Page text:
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Under a new deal which will see Nine combine with Fairfax, Nine will gain control of Domain, a takeover proposal has outlined.
Upon completion of the transaction, Nine shareholders will own 51.1 per cent of the combined entity with Fairfax shareholders owning the remaining 48.9 per cent.
The deal will also see the end of Fairfax Media as the merged company will be called Nine and will be led by Nine’s current CEO, Hugh Marks.
Mr Marks confirmed earlier today that the primary motivators for the takeover was acquiring the Stan and Domain assets.
Mr Marks said that there would be savings of at least $50 million over two years and that the merger would add a new dimension to Nine’s offering.
“This merger with Fairfax will add another dimension, creating a unique, all-platform, media business that will reach more than half of Australia each day through television, online, print and radio,” Mr Marks said.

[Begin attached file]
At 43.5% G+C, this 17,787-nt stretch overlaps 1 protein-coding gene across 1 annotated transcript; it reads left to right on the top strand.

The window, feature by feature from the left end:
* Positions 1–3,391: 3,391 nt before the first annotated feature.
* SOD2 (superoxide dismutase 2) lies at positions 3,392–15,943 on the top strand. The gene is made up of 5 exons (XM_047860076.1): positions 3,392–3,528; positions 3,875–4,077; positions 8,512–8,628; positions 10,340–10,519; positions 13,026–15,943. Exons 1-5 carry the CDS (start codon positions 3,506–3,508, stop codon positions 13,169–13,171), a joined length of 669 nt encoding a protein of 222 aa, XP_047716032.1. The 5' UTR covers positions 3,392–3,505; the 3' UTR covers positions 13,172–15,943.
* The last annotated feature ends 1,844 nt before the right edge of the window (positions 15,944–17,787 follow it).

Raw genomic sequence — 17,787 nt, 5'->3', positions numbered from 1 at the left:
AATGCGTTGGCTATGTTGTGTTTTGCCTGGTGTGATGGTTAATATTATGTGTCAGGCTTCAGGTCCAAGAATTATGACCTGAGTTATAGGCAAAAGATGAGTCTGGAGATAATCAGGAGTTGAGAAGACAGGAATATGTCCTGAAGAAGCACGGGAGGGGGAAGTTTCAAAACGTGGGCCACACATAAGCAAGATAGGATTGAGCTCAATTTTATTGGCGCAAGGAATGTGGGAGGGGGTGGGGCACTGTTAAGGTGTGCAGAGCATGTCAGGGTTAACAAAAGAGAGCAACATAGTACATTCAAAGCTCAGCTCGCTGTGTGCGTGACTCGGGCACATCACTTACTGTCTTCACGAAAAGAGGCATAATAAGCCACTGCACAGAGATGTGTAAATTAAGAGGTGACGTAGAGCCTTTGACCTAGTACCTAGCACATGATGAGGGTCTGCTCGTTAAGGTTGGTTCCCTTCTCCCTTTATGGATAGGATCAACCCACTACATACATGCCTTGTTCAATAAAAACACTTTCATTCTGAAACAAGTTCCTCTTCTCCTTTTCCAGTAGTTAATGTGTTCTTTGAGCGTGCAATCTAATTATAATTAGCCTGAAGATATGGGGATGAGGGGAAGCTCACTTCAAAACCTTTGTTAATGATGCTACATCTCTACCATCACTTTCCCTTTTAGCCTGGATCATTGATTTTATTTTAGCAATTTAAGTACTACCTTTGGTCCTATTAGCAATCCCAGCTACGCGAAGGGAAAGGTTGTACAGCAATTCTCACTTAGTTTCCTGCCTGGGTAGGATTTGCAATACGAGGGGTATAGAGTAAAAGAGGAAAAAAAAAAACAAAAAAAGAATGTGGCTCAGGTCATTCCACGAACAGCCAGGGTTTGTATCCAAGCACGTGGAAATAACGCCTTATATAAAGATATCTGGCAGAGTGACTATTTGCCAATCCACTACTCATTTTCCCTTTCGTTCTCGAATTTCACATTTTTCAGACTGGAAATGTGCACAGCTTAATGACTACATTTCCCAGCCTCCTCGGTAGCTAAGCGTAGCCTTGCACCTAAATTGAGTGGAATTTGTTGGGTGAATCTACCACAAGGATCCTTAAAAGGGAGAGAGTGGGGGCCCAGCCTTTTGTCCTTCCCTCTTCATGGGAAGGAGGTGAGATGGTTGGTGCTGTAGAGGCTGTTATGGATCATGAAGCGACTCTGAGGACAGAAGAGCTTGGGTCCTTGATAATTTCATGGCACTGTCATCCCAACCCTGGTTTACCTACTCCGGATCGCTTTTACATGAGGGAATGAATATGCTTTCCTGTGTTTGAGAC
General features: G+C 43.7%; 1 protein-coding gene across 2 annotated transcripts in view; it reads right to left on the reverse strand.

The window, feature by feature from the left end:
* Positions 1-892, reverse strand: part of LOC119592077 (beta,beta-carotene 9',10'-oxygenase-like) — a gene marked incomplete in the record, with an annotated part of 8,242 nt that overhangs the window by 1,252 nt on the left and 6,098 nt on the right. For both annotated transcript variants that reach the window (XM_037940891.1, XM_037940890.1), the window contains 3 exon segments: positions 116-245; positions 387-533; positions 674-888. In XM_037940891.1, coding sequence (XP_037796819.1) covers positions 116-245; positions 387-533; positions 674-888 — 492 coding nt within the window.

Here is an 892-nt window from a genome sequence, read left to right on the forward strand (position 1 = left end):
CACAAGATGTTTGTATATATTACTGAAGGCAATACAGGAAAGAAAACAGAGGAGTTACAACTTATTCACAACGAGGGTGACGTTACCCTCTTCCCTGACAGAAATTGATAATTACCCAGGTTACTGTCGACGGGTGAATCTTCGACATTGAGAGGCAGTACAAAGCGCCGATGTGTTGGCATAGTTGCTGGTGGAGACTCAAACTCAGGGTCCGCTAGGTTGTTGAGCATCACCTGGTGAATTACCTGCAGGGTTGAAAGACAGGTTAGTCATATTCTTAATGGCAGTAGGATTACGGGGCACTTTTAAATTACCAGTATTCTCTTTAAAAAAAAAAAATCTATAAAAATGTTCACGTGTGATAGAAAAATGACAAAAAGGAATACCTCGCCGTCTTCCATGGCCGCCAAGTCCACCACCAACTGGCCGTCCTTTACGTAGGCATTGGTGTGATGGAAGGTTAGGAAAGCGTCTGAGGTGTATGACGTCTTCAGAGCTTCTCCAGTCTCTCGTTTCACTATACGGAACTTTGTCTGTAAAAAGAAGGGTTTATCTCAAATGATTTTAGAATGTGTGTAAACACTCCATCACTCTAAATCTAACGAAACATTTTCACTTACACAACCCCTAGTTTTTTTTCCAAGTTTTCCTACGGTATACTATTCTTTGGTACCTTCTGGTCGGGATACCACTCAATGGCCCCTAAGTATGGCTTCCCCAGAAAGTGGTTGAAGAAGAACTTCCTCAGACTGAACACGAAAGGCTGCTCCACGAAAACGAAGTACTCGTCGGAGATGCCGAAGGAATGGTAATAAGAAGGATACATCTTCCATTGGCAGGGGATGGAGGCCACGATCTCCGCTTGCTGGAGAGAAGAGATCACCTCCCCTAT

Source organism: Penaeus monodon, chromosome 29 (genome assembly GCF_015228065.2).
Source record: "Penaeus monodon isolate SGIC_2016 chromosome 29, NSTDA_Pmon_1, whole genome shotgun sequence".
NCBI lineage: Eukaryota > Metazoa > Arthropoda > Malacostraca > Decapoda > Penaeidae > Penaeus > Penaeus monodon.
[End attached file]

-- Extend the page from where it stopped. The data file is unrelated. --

Along with Domain, Nine will gain control of streaming service Stan, Fairfax mastheads including The Age, The Sydney Morning Herald, regional mastheads and other Macquarie Media properties.
It was reported last year that US private equity firm TPG was bidding to buy Fairfax but primarily so they could own the lucrative Domain business.
TPG withdrew their bid and the other firm in the running, Hellman & Friedman failed to lodge a bid in time which led Fairfax to continue its original plan to spin off Domain.
Domain launched on the ASX in November last year with Fairfax owning 60 per cent and the remaining 40 per cent to be divided amongst existing shareholders.
Upon announcement of the takeover this morning, Domain shares jumped up 7.5 per cent to $3.30 and continued to rise throughout the day.
Fairfax CEO Greg Hywood said the deal reflected the success of Fairfax’s programs in creating value for shareholders.
“The Proposed Transaction for Fairfax reflects the success of Fairfax’s transformation strategy which has created value for shareholders through targeted investment in high growth businesses, such as Domain and Stan, and prudent management of our media assets,” he said.
The $4 billion merger is reported to be around a 22 per cent premium to Fairfax’s closing price of 77 cents yesterday and the directors have unanimously recommended the deal to shareholders.
Fairfax reported a 54 per cent fall in half-year net profit at the beginning of the year and there had been reports of them looking for a buyer for the business.